In 1780, for example, Laplace and Lavoisier stated: “In general, one can change the first hypothesis into the second by changing the words ‘free heat, combined heat, and heat released’ into ‘vis viva, loss of vis viva, and increase of vis viva. ’” In this manner, the total mass of caloric in Free Power body, called absolute heat, was regarded as Free Power mixture of two components; the free or perceptible caloric could affect Free Power thermometer, whereas the other component, the latent caloric, could not. [Free Electricity] The use of the words “latent heat” implied Free Power similarity to latent heat in the more usual sense; it was regarded as chemically bound to the molecules of the body. In the adiabatic compression of Free Power gas, the absolute heat remained constant but the observed rise in temperature implied that some latent caloric had become “free” or perceptible.
However, it must be noted that this was how things were then. Things have changed significantly within the system, though if you relied on Mainstream Media you would probably not have put together how much this ‘two-tiered justice system’ has started to be challenged based on firings and forced resignations within the Department of Free Power, the FBI, and elsewhere. This post from Q-Anon probably gives us the best compilation of these actions:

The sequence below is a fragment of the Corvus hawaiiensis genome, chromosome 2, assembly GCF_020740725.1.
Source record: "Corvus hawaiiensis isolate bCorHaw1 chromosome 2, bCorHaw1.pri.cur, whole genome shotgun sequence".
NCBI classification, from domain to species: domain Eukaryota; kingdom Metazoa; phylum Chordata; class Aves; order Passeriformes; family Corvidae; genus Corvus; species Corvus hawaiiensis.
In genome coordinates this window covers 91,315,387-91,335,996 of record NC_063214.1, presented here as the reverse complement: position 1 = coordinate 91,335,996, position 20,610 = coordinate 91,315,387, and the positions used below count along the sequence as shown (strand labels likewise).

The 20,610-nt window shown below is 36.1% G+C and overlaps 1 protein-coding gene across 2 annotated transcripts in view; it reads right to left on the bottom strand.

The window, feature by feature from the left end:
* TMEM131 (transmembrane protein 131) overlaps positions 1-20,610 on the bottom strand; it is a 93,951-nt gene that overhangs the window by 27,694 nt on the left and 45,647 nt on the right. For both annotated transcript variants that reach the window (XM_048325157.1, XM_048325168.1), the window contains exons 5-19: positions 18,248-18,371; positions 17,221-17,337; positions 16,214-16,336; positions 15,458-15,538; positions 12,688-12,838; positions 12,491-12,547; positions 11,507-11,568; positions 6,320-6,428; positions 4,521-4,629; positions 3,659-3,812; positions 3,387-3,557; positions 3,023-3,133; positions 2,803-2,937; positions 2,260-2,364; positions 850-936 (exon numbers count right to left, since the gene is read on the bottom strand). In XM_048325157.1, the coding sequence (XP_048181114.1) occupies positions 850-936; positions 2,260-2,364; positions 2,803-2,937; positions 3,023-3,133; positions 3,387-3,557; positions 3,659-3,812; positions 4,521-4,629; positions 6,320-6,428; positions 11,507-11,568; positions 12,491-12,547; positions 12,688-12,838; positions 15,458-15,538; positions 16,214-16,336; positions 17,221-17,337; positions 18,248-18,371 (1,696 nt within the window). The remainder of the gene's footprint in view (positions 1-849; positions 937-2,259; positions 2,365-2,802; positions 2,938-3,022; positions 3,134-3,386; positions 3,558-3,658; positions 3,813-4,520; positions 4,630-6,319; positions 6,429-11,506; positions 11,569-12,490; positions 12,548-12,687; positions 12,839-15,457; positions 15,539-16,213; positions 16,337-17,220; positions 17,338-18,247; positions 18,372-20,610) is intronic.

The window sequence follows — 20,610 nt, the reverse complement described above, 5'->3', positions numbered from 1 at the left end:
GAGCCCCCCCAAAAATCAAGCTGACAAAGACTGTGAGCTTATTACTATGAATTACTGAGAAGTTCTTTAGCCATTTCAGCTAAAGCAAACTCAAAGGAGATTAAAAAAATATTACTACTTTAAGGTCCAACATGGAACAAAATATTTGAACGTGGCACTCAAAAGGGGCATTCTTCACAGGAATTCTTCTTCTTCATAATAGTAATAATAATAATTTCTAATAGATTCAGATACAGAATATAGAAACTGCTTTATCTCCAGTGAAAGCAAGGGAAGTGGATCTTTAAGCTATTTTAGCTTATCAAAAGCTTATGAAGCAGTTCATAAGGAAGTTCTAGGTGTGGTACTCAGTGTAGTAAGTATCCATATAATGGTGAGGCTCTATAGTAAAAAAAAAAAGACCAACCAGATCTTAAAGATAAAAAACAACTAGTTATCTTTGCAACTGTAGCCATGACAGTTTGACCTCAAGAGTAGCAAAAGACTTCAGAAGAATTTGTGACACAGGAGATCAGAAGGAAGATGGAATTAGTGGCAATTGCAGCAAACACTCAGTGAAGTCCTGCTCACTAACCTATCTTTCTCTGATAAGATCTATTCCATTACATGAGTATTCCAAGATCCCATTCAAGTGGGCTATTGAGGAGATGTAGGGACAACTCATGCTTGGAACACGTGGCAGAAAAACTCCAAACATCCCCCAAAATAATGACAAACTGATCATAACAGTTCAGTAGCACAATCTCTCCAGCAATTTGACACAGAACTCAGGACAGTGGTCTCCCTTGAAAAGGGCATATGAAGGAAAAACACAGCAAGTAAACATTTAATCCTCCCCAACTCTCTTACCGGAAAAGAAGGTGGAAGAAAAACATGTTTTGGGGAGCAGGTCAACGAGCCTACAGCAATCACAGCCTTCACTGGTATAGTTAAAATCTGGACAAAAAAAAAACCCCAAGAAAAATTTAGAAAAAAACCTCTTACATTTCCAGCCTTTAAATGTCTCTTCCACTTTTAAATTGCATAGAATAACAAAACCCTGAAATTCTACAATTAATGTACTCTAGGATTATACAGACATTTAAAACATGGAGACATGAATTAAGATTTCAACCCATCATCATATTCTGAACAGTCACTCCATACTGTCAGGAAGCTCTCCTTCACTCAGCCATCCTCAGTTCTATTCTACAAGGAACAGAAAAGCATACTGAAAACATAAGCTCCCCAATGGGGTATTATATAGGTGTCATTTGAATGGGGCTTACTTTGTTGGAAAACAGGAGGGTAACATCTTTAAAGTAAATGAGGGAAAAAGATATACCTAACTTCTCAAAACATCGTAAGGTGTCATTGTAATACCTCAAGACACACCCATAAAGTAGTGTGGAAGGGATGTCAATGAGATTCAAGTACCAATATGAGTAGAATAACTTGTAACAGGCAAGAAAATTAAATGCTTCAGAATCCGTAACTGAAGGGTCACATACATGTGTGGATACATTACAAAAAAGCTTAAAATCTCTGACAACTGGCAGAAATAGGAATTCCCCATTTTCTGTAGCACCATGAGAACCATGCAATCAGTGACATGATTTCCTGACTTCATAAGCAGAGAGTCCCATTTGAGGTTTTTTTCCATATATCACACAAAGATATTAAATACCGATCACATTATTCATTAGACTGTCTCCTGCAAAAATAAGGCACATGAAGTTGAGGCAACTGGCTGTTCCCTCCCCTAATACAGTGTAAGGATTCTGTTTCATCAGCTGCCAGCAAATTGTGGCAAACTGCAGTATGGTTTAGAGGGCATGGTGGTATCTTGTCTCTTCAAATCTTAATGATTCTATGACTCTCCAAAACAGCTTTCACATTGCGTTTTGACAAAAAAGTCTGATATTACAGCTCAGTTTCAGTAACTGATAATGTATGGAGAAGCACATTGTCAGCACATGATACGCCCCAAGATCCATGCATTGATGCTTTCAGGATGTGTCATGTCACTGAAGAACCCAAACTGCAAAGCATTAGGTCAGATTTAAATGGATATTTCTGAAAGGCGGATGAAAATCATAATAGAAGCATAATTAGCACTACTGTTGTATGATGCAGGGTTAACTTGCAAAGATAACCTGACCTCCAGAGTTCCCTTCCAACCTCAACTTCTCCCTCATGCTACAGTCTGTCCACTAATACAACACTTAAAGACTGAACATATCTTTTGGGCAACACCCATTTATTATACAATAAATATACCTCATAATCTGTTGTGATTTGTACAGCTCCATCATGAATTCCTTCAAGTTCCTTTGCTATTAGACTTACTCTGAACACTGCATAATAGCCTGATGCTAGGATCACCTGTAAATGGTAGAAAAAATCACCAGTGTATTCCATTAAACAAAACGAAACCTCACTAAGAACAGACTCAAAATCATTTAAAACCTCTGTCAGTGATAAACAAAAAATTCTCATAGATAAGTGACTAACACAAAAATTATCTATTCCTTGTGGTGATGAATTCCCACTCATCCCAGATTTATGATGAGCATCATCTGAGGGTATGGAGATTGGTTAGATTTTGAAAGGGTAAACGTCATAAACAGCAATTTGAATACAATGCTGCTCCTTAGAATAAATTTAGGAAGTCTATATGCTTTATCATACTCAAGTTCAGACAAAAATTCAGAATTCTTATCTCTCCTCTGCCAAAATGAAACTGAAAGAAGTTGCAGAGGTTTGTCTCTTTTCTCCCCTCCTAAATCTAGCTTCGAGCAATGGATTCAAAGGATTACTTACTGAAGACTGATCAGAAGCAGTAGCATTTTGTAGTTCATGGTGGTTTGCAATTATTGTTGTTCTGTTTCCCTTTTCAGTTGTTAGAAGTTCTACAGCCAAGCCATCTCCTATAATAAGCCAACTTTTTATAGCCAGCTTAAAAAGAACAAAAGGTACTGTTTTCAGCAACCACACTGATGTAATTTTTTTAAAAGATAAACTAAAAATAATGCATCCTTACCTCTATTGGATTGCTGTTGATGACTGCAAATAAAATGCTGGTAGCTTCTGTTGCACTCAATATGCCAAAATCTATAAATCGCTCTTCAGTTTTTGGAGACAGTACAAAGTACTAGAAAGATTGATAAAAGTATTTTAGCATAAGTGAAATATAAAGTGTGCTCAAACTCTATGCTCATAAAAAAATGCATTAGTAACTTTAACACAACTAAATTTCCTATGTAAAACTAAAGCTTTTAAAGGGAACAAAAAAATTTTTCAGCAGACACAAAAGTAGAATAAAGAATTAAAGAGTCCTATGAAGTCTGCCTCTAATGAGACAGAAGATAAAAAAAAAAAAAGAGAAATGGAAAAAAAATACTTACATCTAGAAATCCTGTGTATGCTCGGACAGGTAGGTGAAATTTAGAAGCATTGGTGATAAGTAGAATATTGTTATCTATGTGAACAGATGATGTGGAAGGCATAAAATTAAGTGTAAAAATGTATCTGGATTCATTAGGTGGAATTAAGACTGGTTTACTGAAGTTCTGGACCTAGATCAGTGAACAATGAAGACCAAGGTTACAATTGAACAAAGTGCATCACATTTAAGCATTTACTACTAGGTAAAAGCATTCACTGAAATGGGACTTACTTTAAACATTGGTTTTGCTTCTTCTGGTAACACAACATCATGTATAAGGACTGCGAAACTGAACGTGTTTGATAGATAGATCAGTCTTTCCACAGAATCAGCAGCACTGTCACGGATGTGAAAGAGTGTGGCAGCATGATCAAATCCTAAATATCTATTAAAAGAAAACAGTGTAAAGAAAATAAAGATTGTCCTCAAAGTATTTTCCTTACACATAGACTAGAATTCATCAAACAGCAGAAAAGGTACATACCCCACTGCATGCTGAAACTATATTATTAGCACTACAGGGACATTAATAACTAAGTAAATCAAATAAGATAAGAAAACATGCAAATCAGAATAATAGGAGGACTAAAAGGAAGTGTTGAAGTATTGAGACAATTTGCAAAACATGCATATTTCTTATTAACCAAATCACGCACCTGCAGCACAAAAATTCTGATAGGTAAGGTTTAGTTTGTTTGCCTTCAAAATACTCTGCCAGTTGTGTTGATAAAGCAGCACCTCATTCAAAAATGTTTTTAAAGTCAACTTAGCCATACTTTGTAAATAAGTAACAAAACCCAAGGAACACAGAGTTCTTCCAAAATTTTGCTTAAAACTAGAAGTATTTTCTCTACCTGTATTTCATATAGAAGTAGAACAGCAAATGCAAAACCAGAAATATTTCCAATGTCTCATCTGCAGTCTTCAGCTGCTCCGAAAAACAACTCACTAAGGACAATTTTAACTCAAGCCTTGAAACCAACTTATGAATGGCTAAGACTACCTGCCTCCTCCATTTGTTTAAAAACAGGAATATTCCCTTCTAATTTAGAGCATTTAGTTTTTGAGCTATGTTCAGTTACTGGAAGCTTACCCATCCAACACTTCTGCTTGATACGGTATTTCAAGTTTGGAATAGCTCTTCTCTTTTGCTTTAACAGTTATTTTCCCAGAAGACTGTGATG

The historically earlier Helmholtz free energy is defined as A = U − TS. Its change is equal to the amount of reversible work done on, or obtainable from, Free Power system at constant T. Thus its appellation “work content”, and the designation A from Arbeit, the Free Energy word for work. Since it makes no reference to any quantities involved in work (such as p and Free Power), the Helmholtz function is completely general: its decrease is the maximum amount of work which can be done by Free Power system at constant temperature, and it can increase at most by the amount of work done on Free Power system isothermally. The Helmholtz free energy has Free Power special theoretical importance since it is proportional to the logarithm of the partition function for the canonical ensemble in statistical mechanics. (Hence its utility to physicists; and to gas-phase chemists and engineers, who do not want to ignore p dV work.)